Alyssa enlists the help of Doctor Mirage in discovering what happened to Jack Boniface, while the Shadowman himself travels further back in time to Africa in 40,000 BC. He enters the body of an ancient hunter, and Jack watches this hunter and his band return home to their village and find it destroyed by a sorcerer possessing his own Loa. The hunter swears revenge and to find his own magical aid.
Shadowman #6 takes us further back into the history of the Shadow Loa and its lineage, and Jack learns Marius may not have been the first Shadowman after all.
The story itself isn’t all that impressive. Its characters aren’t that interesting, and the structure follows a lot of the patterns you would expect for a story like this. It at least doesn’t treat its protagonists like fools or cavemen, and that is appreciated. There is some humor to the leads too, and that does add some benefit.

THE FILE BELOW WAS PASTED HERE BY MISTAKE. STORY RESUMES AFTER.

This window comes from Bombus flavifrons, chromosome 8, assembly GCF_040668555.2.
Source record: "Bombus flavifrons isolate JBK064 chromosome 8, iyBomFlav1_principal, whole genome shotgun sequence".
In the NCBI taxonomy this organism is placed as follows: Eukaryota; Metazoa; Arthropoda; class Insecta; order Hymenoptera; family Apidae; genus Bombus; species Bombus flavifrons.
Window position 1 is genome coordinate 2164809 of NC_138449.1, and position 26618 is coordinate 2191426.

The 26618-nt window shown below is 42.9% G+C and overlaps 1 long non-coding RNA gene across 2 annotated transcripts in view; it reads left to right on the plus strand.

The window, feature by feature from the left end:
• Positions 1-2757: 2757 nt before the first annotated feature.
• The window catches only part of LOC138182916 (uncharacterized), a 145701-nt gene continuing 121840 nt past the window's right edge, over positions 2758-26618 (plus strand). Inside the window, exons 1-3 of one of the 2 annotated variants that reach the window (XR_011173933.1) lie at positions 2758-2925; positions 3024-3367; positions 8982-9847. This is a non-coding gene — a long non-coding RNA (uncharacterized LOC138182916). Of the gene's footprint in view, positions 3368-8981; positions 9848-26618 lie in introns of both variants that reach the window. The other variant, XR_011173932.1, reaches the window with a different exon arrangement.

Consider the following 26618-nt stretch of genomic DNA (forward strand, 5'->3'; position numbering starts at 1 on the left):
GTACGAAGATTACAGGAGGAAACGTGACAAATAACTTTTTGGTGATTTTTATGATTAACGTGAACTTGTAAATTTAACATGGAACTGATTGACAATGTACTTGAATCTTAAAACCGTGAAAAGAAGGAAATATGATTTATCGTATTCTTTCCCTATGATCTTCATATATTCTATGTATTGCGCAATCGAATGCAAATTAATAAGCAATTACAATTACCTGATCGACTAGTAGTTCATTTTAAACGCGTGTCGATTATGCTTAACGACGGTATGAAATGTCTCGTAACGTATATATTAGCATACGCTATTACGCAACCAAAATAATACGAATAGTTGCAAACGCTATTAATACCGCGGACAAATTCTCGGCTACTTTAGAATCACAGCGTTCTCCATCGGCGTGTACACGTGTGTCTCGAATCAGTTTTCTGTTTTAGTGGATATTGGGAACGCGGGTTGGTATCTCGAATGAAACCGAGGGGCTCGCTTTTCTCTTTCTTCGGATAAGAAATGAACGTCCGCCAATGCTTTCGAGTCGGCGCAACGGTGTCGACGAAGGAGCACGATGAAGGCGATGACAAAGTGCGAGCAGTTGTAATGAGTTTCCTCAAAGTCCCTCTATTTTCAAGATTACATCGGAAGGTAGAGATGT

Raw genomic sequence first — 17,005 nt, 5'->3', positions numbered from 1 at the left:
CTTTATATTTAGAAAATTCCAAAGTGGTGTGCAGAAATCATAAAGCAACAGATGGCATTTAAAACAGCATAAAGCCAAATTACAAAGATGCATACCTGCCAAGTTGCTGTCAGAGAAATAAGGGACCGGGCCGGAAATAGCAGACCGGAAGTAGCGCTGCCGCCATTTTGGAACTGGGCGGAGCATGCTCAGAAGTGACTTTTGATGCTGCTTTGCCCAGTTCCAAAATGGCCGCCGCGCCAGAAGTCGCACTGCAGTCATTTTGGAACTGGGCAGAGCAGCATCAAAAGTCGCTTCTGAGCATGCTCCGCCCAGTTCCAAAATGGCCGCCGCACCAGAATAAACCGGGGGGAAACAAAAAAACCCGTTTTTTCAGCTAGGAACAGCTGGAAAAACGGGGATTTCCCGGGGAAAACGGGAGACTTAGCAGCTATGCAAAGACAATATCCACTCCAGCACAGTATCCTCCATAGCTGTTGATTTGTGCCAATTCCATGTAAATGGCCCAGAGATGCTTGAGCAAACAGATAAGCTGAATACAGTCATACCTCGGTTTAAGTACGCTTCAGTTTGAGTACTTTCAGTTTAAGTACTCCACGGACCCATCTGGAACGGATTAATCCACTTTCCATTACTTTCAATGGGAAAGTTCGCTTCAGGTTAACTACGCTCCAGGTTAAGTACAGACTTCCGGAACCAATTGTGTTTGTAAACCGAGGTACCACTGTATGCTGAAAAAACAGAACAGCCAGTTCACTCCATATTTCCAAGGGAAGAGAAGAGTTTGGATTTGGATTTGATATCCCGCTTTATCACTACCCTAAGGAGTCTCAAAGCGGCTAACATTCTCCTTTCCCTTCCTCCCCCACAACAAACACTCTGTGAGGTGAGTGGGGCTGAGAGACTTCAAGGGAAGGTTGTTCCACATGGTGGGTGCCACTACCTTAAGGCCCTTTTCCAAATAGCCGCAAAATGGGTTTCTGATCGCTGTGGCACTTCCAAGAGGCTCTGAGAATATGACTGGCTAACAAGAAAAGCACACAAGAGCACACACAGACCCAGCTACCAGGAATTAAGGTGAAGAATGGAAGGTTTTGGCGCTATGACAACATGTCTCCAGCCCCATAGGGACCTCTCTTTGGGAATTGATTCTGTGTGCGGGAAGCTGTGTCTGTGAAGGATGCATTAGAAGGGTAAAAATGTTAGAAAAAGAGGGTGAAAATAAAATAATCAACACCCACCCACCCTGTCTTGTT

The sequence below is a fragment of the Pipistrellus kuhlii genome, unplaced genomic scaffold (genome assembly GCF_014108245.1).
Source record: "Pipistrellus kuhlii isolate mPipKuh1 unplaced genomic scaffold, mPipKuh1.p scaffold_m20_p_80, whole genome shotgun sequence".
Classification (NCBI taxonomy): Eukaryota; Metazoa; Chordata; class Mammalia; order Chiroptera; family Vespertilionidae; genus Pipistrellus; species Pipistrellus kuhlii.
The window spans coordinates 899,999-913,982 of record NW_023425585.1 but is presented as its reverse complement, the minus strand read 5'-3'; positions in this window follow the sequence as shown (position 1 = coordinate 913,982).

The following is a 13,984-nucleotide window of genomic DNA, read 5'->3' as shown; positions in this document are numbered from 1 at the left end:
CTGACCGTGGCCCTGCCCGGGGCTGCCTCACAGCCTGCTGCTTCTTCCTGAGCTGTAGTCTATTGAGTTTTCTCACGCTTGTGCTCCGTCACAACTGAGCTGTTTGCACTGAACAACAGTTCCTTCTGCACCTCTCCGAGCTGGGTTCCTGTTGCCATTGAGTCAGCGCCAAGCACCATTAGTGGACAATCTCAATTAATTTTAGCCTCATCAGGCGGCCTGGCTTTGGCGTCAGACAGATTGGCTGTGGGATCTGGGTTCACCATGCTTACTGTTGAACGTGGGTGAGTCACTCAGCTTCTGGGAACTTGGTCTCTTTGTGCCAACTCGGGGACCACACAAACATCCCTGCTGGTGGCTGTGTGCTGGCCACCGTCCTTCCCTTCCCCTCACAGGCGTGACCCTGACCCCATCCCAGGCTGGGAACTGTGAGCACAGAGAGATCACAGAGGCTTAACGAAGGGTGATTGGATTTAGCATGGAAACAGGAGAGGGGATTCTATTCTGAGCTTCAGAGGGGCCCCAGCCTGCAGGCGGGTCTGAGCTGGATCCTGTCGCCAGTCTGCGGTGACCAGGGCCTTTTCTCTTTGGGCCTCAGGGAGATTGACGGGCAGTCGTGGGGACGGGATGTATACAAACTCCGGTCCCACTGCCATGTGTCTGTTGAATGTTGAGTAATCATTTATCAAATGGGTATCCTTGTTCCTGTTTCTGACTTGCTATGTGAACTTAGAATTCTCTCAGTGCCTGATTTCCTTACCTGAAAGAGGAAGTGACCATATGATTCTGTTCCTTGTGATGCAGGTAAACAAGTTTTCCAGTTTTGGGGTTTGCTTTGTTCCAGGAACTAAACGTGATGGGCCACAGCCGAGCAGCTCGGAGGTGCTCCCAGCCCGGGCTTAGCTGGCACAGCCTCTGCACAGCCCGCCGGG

It is cool, on some level, to know the origins of the Shadow Loa and the history of its human hosts. This story isn’t bad either; it’s just a little too conventional for its own good. That said, still expect a recommendation by the end.
Part of the reason you can expect a recommendation of this comic is the incredible artwork of Renato Guedes. Valiant has done a good job of recruiting some incredible artistic talent to its comics, and Shadowman has been a great beneficiary of this talent. The past two issues have been stunning and have given a photorealistic eye to this occult superhero series. Guedes’ linework, inking, and color art are all on point and do this book a lot of good.
Shadowman #6 is a decent book. Its art is its strongest asset by far, but the story is far from bad. We are on the trail of the Shadow Loa’s origins on Earth, and the next issue should show us the answers and will likely take the focus of the story back to the present in doing so. This one is worth a recommendation though. Feel free to check it out.
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